While speaking at the National Conservatism Conference, Penn Law professor Amy Wax claimed that America would be “better off with more whites and fewer nonwhites.”
Wax’s comments disparaging non-Western cultures and immigrants should not come as a surprise. They are only the latest in a long record of objectionable and racist remarks. Penn Law School Dean Ted Ruger even recently characterized Wax’s comments as “repugnant” to the values of Penn Law and the University.
“For many years, our institutional efforts have been, and will remain with increased vigor, to build an academic community whose ethos and composition stands in direct opposition to these exclusionary views,” Ruger wrote.
Her remarks and continued association with this University are in direct conflict with Penn’s values. Due to the vague circumstances that allow for the termination of a tenured professor, it remains unclear if Penn has a legal justification for firing Wax, even if they wanted to. Still, the administration must continue to take steps to curtail the damage she is able to cause; barring her from teaching and continuing to speak out firmly and unwaveringly against Wax’s comments are two important steps to this end.
Regardless, thousands have called on the University to terminate her employment in an online petition. It appears for the time being that she will remain on the faculty, although she is taking a previously-scheduled sabbatical for the coming year, Penn spokesperson Stephen MacCarthy confirmed. In an op-ed from February 2018, Wax wrote that Ruger asked her to take a leave for the next school year following her controversial publications.
Last year, Wax made derogatory comments about black students in a video lecture that resulted in tangible consequences.
“I don't think I've ever seen a black student graduate in the top quarter of the [Penn Law School] class and rarely, rarely in the top half," Wax said while arguing against affirmative action.
Ruger categorically denied her claim in an email last year, writing that “contrary to any suggestion otherwise, black students at Penn Law are extremely successful, both inside and outside the classroom, in the job market, and in their careers."
Ultimately, following a petition by Penn Law students and alumni, Wax was banned from teaching mandatory first-year classes, although the rationale was only that she was breaking policy by discussing student grades. This was a good first step, but the fact remains that although her courses are no longer mandatory, Wax occupies teaching space and resources that could be used on courses that welcome all students.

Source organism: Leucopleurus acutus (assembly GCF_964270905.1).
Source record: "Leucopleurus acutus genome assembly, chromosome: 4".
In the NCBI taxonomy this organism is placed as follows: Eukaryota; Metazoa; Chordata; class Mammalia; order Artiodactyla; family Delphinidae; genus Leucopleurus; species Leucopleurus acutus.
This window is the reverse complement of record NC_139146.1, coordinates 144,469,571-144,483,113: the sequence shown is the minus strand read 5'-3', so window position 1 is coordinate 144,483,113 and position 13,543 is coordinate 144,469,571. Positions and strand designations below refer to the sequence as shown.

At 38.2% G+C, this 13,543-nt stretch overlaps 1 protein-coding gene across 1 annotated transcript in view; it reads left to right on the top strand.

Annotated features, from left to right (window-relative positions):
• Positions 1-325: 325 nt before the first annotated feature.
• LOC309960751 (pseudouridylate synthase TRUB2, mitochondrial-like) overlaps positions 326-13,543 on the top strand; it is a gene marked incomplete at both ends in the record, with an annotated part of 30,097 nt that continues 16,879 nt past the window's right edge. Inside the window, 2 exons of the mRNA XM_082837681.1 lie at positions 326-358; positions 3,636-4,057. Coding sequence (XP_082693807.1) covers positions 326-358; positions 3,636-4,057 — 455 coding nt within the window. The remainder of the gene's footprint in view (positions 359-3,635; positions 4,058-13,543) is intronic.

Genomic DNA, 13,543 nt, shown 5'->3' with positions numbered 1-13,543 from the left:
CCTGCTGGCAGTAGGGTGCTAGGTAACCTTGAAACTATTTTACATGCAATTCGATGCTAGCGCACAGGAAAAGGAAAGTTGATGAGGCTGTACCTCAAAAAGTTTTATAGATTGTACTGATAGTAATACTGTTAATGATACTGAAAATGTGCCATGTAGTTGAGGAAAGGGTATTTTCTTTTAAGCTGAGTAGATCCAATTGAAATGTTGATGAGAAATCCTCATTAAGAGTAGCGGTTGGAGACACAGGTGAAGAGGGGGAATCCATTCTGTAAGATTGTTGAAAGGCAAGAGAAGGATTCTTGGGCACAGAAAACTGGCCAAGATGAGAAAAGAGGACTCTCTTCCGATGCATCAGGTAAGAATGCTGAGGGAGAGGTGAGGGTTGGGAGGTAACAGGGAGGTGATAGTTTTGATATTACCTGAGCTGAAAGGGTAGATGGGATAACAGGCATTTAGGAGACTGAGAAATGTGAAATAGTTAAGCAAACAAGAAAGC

Back in August 2017, Wax caused a stir by calling for a return to 'bourgeois' cultural values, touted the superiority of white, Anglo-Protestant culture, and said that “Everyone wants to go to countries ruled by white Europeans.”
Regardless of their intent, Wax’s recent remarks, like her long history of offensive work, serve to make people of color feel afraid, unwelcome, and un-American.
If you believe Penn’s modern message of inclusion and contrite retrospective — with the Penn Slavery Project’s continued efforts to uncover the University’s historic connections to slavery serving as one important example — then Wax’s racism is antithetical to the mission of this University.
If Penn is serious about its commitment to diversity and wants to support students of color, then disavowing Wax’s comments, as Penn Law Dean Ted Ruger did on Tuesday, is the least that this administration can do.
Freedom of speech is not freedom from consequences. The University has a responsibility to protect students not just from the words that Wax has said, but from Wax herself. Someone who is unapologetic in her consistent, racist remarks cannot possibly be a fair educator for students of color.
"While Penn touts itself as a beacon of diversity and inclusion with black and brown students showcased on its admission materials, the administration continues to turn a blind eye to the racism prevalent in its faculty," 2019 College graduate Luis Bravo’s petition reads.
Wax’s tenure allows absolute freedom of speech, and it is certainly to the benefit of research in general that researchers need not fear retribution for what they publish. But this protection need not extend to her teaching. The faculty handbook writes that “a lively stimulus to learn is best imparted by one who is adding to our store of knowledge.”
The only remaining contribution to this store of knowledge Wax is capable of making, it seems, is as an example of the kind of bigotry that should be cast out of society.
Dean Ruger has taken a good first step in disavowing Wax’s comments as divergent from the fundamental principles of Penn Law. But he can and must do more. Throughout history, those who allow hatred and bigotry to take root and prosper are not remembered as being neutral and reasoned, or lauded for following policy to the letter. They are remembered as cowards.
Editorials represent the majority view of members of The Daily Pennsylvanian, Inc. Editorial Board, which meets regularly to discuss issues relevant to Penn's campus. Participants in these meetings are not involved in the reporting of articles on related topics.
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